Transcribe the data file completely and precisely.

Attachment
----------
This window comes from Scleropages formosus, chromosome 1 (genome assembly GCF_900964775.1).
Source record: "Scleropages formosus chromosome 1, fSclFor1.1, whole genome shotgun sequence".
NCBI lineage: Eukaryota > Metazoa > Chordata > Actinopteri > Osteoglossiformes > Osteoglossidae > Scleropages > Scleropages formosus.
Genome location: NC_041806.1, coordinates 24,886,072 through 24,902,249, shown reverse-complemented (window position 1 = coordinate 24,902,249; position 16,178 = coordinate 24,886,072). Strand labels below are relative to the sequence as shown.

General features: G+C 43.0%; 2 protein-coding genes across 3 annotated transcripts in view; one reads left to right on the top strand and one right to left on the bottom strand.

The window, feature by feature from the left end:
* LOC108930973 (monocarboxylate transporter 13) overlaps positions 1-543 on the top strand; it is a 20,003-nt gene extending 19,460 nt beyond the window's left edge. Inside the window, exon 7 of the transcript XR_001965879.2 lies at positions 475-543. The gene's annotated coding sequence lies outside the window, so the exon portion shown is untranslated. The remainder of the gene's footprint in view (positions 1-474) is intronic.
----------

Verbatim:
This window comes from Scleropages formosus, chromosome 1 (genome assembly GCF_900964775.1).
Source record: "Scleropages formosus chromosome 1, fSclFor1.1, whole genome shotgun sequence".
NCBI lineage: Eukaryota > Metazoa > Chordata > Actinopteri > Osteoglossiformes > Osteoglossidae > Scleropages > Scleropages formosus.
Genome location: NC_041806.1, coordinates 24,886,072 through 24,902,249, shown reverse-complemented (window position 1 = coordinate 24,902,249; position 16,178 = coordinate 24,886,072). Strand labels below are relative to the sequence as shown.

General features: G+C 43.0%; 2 protein-coding genes across 3 annotated transcripts in view; one reads left to right on the top strand and one right to left on the bottom strand.

The window, feature by feature from the left end:
* LOC108930973 (monocarboxylate transporter 13) overlaps positions 1-543 on the top strand; it is a 20,003-nt gene extending 19,460 nt beyond the window's left edge. Inside the window, exon 7 of the transcript XR_001965879.2 lies at positions 475-543. The gene's annotated coding sequence lies outside the window, so the exon portion shown is untranslated. The remainder of the gene's footprint in view (positions 1-474) is intronic.